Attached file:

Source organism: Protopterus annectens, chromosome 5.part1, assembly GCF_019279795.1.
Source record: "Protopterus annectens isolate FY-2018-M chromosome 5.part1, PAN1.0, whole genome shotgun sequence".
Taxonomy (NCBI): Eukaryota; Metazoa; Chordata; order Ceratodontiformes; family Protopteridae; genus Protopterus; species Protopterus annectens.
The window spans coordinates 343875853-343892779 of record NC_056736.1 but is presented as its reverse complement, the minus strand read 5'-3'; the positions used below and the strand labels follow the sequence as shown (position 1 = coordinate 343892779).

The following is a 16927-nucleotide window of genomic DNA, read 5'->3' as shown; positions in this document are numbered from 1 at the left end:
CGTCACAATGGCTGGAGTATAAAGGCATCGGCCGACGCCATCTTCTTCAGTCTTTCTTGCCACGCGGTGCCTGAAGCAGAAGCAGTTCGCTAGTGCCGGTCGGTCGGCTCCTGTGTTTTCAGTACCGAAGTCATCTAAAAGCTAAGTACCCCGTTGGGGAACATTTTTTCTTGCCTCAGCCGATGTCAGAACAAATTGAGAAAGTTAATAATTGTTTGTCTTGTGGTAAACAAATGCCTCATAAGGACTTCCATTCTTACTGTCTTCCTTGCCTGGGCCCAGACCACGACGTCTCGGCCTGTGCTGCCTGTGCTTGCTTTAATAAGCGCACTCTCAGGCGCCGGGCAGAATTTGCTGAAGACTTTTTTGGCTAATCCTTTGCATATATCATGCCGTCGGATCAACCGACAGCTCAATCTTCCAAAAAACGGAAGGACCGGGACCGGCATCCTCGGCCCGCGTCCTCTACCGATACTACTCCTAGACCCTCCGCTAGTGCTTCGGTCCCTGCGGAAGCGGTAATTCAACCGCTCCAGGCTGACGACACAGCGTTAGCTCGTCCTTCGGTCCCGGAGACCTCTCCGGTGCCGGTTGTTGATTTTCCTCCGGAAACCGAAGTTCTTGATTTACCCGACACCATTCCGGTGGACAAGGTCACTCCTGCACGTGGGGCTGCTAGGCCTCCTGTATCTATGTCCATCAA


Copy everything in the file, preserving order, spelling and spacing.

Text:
Source organism: Protopterus annectens, chromosome 5.part1, assembly GCF_019279795.1.
Source record: "Protopterus annectens isolate FY-2018-M chromosome 5.part1, PAN1.0, whole genome shotgun sequence".
Taxonomy (NCBI): Eukaryota; Metazoa; Chordata; order Ceratodontiformes; family Protopteridae; genus Protopterus; species Protopterus annectens.
The window spans coordinates 343875853-343892779 of record NC_056736.1 but is presented as its reverse complement, the minus strand read 5'-3'; the positions used below and the strand labels follow the sequence as shown (position 1 = coordinate 343892779).

The following is a 16927-nucleotide window of genomic DNA, read 5'->3' as shown; positions in this document are numbered from 1 at the left end:
CGTCACAATGGCTGGAGTATAAAGGCATCGGCCGACGCCATCTTCTTCAGTCTTTCTTGCCACGCGGTGCCTGAAGCAGAAGCAGTTCGCTAGTGCCGGTCGGTCGGCTCCTGTGTTTTCAGTACCGAAGTCATCTAAAAGCTAAGTACCCCGTTGGGGAACATTTTTTCTTGCCTCAGCCGATGTCAGAACAAATTGAGAAAGTTAATAATTGTTTGTCTTGTGGTAAACAAATGCCTCATAAGGACTTCCATTCTTACTGTCTTCCTTGCCTGGGCCCAGACCACGACGTCTCGGCCTGTGCTGCCTGTGCTTGCTTTAATAAGCGCACTCTCAGGCGCCGGGCAGAATTTGCTGAAGACTTTTTTGGCTAATCCTTTGCATATATCATGCCGTCGGATCAACCGACAGCTCAATCTTCCAAAAAACGGAAGGACCGGGACCGGCATCCTCGGCCCGCGTCCTCTACCGATACTACTCCTAGACCCTCCGCTAGTGCTTCGGTCCCTGCGGAAGCGGTAATTCAACCGCTCCAGGCTGACGACACAGCGTTAGCTCGTCCTTCGGTCCCGGAGACCTCTCCGGTGCCGGTTGTTGATTTTCCTCCGGAAACCGAAGTTCTTGATTTACCCGACACCATTCCGGTGGACAAGGTCACTCCTGCACGTGGGGCTGCTAGGCCTCCTGTATCTATGTCCATCAA